A great deal of information relating to this topic is available from state and federal bodies including:


Privacy is a hot topic in Australia, particularly in the light of technological advancements that have made it easier than ever before to breach people's privacy.

This is an area of law that's in flux so you need to be regularly checking back to ensure your organisation's processes and procedures are up to date.

Visit the Commonwealth Government's Office of the Australian Information Commissioner website to find out more.


If you have any financial dealings with your suppliers, your staff, and the public - a property lease, a computer rental agreement, an agreement to supply services - then this places specific responsibilities on your shoulders.

Don't take them lightly. Contracts of all sorts should always be in writing and you should ensure that all details are included in any contract that is developed.

Seek legal advice wherever there is ever a slightest bit of doubt about a contract you are considering entering into.

Liability and negligence

One of the major risks faced by your group is your exposure if someone gets hurt.

In this context, it's important to understand the concepts of 'liability' and 'negligence'. An organisation is liable when it is financially responsible for its actions or failure to act. One of the most common reasons why not-for-profit organisations are found to be liable is that they have demonstrated negligence, or the failure to act as a reasonable person would under similar circumstances.

It's important to remember that not-for-profits get no special indulgence from the courts because of the good they do. They are expected to find a way to do good that does not involve damaging third parties, and if they don't then the law treats them just as it would any other corporation.

Every not-for-profit organisation, regardless of the type of work you do, must exercise the level of care necessary to protect people from harm. Injuries may arise from things like vehicle accidents, workplace hazards, a client's participation in one of your regular programs, or something going wrong at a special event.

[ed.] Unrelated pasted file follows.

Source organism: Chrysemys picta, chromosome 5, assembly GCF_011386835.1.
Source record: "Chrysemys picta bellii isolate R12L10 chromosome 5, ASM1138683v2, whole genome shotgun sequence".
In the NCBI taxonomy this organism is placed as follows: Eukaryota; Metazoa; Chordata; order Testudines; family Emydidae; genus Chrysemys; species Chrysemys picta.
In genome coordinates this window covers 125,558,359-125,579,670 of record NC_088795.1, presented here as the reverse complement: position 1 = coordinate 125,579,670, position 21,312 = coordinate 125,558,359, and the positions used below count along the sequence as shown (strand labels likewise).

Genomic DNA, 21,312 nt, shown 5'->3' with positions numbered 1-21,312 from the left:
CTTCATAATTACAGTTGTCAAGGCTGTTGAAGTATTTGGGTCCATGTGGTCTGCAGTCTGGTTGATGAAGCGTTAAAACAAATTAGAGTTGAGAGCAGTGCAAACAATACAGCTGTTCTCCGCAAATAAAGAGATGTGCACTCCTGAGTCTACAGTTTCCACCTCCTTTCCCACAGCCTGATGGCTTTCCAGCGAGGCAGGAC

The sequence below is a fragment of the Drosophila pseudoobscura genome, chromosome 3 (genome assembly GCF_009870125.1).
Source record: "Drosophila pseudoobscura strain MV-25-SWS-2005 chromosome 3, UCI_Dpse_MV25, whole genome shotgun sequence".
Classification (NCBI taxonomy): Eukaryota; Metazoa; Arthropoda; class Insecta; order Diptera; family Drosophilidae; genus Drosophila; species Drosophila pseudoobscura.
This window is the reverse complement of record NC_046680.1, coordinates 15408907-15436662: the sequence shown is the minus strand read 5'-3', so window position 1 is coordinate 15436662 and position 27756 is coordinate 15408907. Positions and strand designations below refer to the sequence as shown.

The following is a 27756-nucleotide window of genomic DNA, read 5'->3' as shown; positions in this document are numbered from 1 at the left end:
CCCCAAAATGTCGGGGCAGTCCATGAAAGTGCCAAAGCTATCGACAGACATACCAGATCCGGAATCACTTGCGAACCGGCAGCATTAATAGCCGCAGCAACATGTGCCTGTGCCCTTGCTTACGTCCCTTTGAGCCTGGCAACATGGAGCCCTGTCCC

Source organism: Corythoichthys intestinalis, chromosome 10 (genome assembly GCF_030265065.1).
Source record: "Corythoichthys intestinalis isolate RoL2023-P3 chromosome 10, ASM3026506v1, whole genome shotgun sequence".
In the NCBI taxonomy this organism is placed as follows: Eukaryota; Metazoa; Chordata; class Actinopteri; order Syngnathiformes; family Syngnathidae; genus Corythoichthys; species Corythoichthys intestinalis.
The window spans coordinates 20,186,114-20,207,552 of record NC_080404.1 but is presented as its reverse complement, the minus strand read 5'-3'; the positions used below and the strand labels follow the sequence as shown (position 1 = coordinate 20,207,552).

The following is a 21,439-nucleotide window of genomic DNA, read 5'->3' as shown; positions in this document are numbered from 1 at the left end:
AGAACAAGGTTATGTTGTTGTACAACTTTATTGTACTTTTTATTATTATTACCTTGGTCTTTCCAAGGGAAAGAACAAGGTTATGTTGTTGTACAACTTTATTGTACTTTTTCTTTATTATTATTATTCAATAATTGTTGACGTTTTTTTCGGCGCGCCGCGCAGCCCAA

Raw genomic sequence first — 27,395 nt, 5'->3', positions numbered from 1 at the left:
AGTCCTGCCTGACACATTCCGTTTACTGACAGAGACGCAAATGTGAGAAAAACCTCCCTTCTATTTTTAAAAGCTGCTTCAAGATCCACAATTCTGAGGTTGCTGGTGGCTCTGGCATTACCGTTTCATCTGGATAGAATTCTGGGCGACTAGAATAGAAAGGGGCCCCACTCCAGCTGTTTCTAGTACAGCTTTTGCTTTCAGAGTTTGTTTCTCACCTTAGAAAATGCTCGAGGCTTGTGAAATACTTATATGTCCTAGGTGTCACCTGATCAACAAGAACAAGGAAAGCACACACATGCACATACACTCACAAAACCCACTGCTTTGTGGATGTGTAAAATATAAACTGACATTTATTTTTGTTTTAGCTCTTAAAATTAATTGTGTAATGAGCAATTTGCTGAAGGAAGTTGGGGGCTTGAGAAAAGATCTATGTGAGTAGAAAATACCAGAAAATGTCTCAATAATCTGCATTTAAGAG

A successful claim alleging negligence has to prove that:

  1. A duty exists - an organisation cannot be found negligent unless it first had a duty to exercise care.
  2. The duty is breached - an organisation that does not meet its duty of care may be found negligent.
  3. An injury occurs - negligence will not be found unless someone is hurt or something is damaged (physically, mentally or financially).
  4. The breach of duty caused the injury - in order for an organisation to be found negligent, the injury must be tied directly to the entity's breach of its duty of care.

If those four elements exist in a particular case, a court may hold your organisation liable for damages. Your failure to provide the requisite level of care required under the circumstances will have exposed your organisation to very serious consequences.

What, then, you ask, is my duty, and what constitutes negligence? Unfortunately, the answer is that it all depends on the circumstances of the matter or activity at hand. The required standard of care varies with the situation, the people involved, the nature of your work, and the community in which the incident takes place.

Not-for-profits serving children or other vulnerable populations must exercise a higher level of care than if the agency serves adults. A circus school teaching students to juggle with chainsaws will have to meet higher standards than a meditation class.

As a general rule, take a pessimistic view of this. Assume that the standard is very tough indeed, and then some. Ask yourself:

  • "What's the worst that can happen?"
  • "Have we got a risk management strategy in place?"
  • "If I could foresee the future, would I be able to sleep tonight?"

For more information about the types of risks common to not-for-profit organisations, refer to this help sheet.